Last week, I reviewed the hip and glitzy new Park City restaurant, Silver. This week, there’s more Silver. However, Silver Fork Lodge in Brighton is about as stark a contrast to Park City’s Silver as you’re likely to find. And, I love both Silvers.
Silver Fork Lodge restaurant first opened in 1947 and was purchased in 1993 by Dan Knopp, whose background and career until then was in engineering. In a sense though, he’s still an engineer, insofar as he’s had to do quite a bit of complicated engineering to make much-needed improvement to the lodge, such as replacing the roof to bring it up to the load-bearing standards needed for the immense amount of winter snow at Brighton. He recently expanded the kitchen, and even small details like doorknobs have been given a facelift. I love the silver forks that serve as handles for some of the doors at the restaurant.
Even with necessary updating, Silver Fork has the look and feel of an old, rustic, comfy mountain eatery, with massively thick and heavy wood beams, a cozy bar that reminds me of the Woody Creek Tavern in Aspen, and servers that manage a friendly smile even when the place is overrun, as often happens during weekend breakfasts and lunch. And, there is food to match the mountain ambiance. There’s no sous vide here, but there are sourdough pancakes ($7.75) made from a sourdough starter that is more than 50 years old. They’re imperfectly shaped, varying in thickness and circumference; some are slightly scorched, others not; they’re served with apple compote. In short, they’re perfect pancakes. But, at breakfast, I find it impossible to resist huevos rancheros ($10.50), especially ever since a server tipped me off that I could have them smothered with Silver Fork’s lip-smacking chile verde. At lunchtime, one can enjoy the chile verde in burrito form—a smothered burrito with pico de gallo, black beans, Mexican rice and salad ($10.50).
There is often a wait for much-in-demand patio tables during summer. It’s a splendid place to dine and is worth lingering for, although dining indoors is very appealing, as well. And, now there’s more outside dining available: Dan Knopp recently opened a new downstairs dining area that he built himself, replacing a section of the lawn with a paved area for tables and chairs, which takes some of the load off of the upstairs patio deck. Anyway, lunch at Silver Fork in warm weather is splendid and, along with scenic outdoor views, you can enjoy a free bird show, thanks to the hummingbird feeders that line the patio.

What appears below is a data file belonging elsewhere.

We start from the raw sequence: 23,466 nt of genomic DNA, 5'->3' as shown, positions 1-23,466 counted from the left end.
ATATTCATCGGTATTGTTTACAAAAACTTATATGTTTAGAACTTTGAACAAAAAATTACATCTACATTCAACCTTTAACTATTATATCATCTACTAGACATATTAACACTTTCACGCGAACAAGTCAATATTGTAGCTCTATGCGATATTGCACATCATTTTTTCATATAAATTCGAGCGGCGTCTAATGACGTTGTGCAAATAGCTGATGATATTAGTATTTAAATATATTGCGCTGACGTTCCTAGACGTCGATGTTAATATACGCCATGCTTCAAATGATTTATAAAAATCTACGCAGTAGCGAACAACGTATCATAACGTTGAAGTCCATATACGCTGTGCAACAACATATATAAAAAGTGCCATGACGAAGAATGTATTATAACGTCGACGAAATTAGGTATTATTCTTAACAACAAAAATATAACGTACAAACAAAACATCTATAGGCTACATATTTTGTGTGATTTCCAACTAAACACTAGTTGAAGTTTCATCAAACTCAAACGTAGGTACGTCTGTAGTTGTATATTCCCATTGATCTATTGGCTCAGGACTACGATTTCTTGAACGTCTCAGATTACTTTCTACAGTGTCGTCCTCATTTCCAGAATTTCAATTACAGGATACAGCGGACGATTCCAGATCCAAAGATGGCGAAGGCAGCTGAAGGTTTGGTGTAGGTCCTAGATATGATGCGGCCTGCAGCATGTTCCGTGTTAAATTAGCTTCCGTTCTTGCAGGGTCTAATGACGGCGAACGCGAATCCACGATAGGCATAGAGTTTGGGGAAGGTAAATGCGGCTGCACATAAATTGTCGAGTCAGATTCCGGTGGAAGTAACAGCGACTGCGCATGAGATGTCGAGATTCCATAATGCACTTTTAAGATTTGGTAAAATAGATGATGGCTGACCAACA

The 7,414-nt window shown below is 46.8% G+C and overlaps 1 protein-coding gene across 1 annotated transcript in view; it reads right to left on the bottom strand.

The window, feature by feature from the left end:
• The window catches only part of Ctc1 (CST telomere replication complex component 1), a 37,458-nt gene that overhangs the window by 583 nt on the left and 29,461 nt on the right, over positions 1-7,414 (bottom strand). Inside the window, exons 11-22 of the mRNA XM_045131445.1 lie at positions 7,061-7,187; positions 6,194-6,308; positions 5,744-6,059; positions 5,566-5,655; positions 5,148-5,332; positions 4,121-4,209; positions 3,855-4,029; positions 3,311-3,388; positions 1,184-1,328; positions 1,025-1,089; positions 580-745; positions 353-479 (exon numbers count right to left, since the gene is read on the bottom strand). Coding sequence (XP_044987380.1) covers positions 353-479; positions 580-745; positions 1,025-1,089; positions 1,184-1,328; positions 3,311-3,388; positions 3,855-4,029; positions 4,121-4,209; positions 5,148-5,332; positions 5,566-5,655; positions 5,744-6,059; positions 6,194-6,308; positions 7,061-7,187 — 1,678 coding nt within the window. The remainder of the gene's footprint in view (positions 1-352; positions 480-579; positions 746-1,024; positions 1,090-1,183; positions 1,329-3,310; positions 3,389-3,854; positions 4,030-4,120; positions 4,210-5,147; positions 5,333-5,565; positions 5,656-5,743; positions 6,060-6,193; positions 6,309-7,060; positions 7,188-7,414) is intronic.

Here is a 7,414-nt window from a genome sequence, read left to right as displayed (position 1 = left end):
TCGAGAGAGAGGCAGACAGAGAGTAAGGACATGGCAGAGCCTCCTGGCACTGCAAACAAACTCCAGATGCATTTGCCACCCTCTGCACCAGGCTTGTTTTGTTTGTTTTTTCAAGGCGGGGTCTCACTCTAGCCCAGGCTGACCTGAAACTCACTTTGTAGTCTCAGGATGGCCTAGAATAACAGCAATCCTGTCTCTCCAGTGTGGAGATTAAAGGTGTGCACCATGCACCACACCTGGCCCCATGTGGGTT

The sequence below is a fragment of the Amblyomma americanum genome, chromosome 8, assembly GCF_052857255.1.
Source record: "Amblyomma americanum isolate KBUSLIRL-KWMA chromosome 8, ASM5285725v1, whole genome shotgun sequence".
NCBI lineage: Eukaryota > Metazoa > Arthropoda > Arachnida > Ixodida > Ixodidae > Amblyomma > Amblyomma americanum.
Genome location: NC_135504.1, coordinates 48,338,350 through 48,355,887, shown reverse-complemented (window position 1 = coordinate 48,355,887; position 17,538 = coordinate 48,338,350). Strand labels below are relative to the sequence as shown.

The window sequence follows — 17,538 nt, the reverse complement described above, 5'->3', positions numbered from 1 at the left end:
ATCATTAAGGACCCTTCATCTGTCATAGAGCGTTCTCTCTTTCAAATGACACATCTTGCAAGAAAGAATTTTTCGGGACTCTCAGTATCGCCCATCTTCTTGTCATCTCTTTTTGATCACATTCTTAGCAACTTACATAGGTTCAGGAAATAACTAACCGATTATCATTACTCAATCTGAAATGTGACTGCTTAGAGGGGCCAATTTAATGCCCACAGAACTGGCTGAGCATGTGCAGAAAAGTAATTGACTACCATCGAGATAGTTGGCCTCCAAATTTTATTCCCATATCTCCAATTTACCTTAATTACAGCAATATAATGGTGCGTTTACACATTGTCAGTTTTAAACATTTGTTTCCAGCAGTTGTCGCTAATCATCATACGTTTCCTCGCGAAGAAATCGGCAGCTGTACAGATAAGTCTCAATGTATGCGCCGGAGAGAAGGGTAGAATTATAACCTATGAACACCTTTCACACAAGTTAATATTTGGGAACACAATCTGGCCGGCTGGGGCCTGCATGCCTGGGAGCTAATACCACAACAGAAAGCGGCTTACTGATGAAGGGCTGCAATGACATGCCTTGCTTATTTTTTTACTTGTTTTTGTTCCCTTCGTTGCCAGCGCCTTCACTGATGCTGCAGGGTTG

Portions are generous here; the salads, in particular, are humongous. So, you might want to share. The seared trout salad ($11.25) is a large (the length of a wide dinner plate) boneless, seared trout filet atop a plentiful mix of greens with tomato, onion, olives and balsamic vinaigrette, although substitutions are no problem if you’d prefer a different dressing choice. The Cobb salad ($10.75) is a massive mélange of house greens topped with rows of crispy bacon bits (real ones), sliced hard-boiled egg, black olives, ham, tomato, baby corn, avocado slices and blue cheese. There is nothing particularly innovative about these salads; they are just simple, honest and delicious. No smoke and mirrors here.
Some of the servers have been working at Silver Fork Lodge for nearly as long as it’s been in existence, while others are newer. Amazingly, in my visits to the restaurant I’ve had nothing but superb, friendly service. From young bussers and hosts/hostesses to waiters and waitresses, each staff member seems dedicated to making a meal at the lodge informal and comforting, but memorable.
From burgers and shrimp with grits to the tenderloin pepper steak and slow-cooked baby back ribs, Silver Fork does comfort food well. And, my favorite stick-to-the-ribs option is the homemade meatloaf, made from Dan Knopp’s own recipe. Knopp is a very outgoing, unpretentious guy—the sort who readily admits using onion soup mix in his meatloaf (how many chefs do you know who’d make that confession?) It’s a blend of ground beef and pork, along with sautéed onions and mushrooms, with a little onion soup mix tossed into the sauté. There’s also a bit of ketchup blended in, and Dan says the important thing is not to over-handle the meat mixture. The meatloaf—which is simple, straightforward and scrumptious—is served with a side salad and fries or homemade mashed potatoes, the latter of which is topped with a velvety, light-brown gravy. The mashers are made with real spuds; you know because there are chunks of potato lurking here and there. This is a good thing. “I have to keep the cooks from over-processing the potatoes,” Knopp says. The gravy, too, tastes made-from-scratch.
A small, but very appealing wine list gives diners intelligent options for pairing with dinner dishes, such as pan-seared duck breast with blackberry-Cabernet reduction ($28) or the divine lamb loin chops ($27) with rosemary-mint pesto. And, perhaps the best way to experience the friendly vibe and terrific food and wine at Silver Fork Lodge is to attend one of its inexpensive (usually $50 or $60 per person) wine dinners, which are served family-style.
During winter, with fireplaces ablaze, this is a wonderful place to visit. But in the summer time, engulfed by cool mountain air and surrounded by gorgeous views and songbirds, Silver Fork Lodge becomes a magical place. It’s not hip. It’s not glitzy. It’s not cutting-edge. It’s just one of the best dining destinations in the state of Utah.
SILVER FORK LODGE
11332 E. Big Cottonwood Canyon